11 lesser known apps I used

Saturday, August 8, 2020

Here's a quick listicle with 10 lesser known apps that I use frequently:

“2FAS auth”

Using SMS for 2FA is convenient until you need to switch your SIM card. Then you need to find your other phone which has more probably ran out of battery. Only after you put it back on power and wait a bit you can get the magic 6 digit number to log back in to Amazon.

“Stasher”

Back in April I was switching Airbnb places. The place I was staying had a 10am checkout and my new place had a 4pm checkin. I used Stasher another of my lesser known apps so I didn't have to carrying two 23L luggage bags in central London for 8 hours. I went with an Uber to a Holiday Inn hotels nearby drop the luggage and 8 hours to wonder around hassle free till. Then, I went back at 4pm to collect them and move to my new apartment.

“Packr”

Last year I was visiting friends a lot. Visiting someone for 2-3 days is simple. If you forget about something it's not a big deal. If you are visiting someone for 1-2 weeks or going on holidays you have to be certain that you take all essentials. This app helps you with that. The have 8-9 categories that you select items from to make sure you never forget anything when you are out. Packr do saved lists where you can save the lists you find useful to use them as checklists later.

“Flush”

This app finds you toilets close by. They have a database of public toilets and combine them with accessible shops nearby like Starbucks or McDonalds. I find it easier to use than using google maps or apple maps for this specific purpose.

“UK Postbox”

UK Postbox has two functions. The app can work as a printing services where you upload a document and they send you the printed version. Very useful if you are moving around and don't have easy access to a printer. The second thing the do is provide you with a temporary address at an affordable price to have your parcels at. A thing that I find handy when I was staying at an Airbnb and wanted to make sure that I receive my delivery.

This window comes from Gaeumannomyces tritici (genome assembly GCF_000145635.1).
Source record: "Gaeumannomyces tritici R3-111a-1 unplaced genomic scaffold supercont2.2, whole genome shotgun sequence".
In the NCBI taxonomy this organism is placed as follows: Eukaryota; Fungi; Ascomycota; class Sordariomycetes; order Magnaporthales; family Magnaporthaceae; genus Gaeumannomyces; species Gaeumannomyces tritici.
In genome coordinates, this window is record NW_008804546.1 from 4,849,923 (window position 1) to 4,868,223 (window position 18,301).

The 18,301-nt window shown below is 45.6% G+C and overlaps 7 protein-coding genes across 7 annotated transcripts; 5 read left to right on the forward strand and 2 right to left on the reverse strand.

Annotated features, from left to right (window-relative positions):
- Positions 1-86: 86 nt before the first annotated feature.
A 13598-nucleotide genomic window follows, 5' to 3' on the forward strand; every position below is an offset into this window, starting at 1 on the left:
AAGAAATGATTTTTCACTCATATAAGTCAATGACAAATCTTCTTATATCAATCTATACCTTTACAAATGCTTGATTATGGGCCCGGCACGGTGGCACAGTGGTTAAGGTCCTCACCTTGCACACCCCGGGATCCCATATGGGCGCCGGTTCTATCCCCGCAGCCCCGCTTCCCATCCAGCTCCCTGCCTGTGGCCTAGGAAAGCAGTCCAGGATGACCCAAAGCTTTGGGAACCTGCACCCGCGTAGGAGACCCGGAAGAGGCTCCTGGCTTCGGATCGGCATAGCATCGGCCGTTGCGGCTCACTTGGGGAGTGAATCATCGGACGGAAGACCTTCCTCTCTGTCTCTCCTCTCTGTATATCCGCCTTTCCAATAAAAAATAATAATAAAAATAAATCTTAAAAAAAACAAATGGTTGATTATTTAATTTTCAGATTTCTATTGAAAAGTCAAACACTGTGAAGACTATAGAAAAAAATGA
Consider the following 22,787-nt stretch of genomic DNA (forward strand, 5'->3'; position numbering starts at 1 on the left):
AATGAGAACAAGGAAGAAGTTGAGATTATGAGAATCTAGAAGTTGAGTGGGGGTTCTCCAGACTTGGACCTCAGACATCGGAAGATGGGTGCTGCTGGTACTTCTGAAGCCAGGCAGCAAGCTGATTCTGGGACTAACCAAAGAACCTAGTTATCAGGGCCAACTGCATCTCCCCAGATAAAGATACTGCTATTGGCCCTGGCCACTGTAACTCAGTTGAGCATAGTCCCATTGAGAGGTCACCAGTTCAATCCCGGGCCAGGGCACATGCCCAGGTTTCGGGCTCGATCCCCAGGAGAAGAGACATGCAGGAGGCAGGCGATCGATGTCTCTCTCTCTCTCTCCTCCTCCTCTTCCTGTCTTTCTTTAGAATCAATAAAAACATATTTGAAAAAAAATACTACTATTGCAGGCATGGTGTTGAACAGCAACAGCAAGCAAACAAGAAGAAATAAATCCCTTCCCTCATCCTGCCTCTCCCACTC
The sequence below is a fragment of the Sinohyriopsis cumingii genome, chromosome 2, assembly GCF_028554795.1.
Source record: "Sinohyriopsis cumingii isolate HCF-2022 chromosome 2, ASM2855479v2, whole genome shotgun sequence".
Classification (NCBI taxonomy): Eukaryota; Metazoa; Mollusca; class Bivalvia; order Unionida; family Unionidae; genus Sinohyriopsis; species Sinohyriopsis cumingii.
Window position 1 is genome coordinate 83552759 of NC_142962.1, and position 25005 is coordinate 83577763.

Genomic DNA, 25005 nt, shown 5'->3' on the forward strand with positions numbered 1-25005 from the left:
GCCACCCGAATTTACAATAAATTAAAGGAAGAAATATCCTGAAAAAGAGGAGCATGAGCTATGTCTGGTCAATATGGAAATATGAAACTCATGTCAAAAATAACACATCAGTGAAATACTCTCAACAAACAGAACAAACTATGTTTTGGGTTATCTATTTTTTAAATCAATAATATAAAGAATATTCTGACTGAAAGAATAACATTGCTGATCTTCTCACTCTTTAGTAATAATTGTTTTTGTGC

“Cloud console”

This is not for everyone. But for people in IT it is often useful to run some unix commands on a terminal like nslookup, traceroute, ifconfig, dig, ping, curl/wget, hostname etc. Google Cloud Console provides an excellent way to run them on the go.

”Just Watch”

Did you ever wanted to watch a show and worried whether is it on Netflix? For me it happens all the time. Other that that I find Just watch useful to do reverse search. That means that I list all streaming services I have a subscription with and find shows and movies I'm interested in watching. This is on the verge of being popular yet I haven't met many people using it. So, I figure I include it in my list of lesser known apps.

“CodeCheck”

This is one of the lesser known apps that you don't realised how good it is until you use it. It has most products in and most of the times new products enter in just few days after they are released. It's great to give you a sense of how calorie heavy a product is and how much sugar / fat / protein etc it has.

“InShot”

A really polished video editor for Android and iOS that makes video producing on the go possible. InShot is great when you want to convey a message through a video with text, stickers and instagram-like filters that is becoming popular through in social platforms like TikTok and Youtube.

“Contacts Sync”

If you had an Android and you bough a new device that also runs Android OS your contracts are there. They are synched through your Google account. The same applies to iPhones. You tap the backs of the two phones and after some waiting all your settings are passed to your new device along with your contracts. When I switched from Android to iOS I couldn't find any other way to transfer my contracts between the two ecosystem other than this app. Another thing it does is 2-way sync that synchronised your contacts to AND from your new phone.

”MailChimp”

For anyone who read my What the minimum budget to run a web/mobile app? article might be confused but I still used MailChimp. That is because I have integrated them in a few of my web apps and that have a small user based and I'm still in the free tier. One advantage of this is that they have a great mobile app which lets me send emails to my app's subscribers straight from my iPhone!

I write about inbound traffic, growth hacking and #nocode.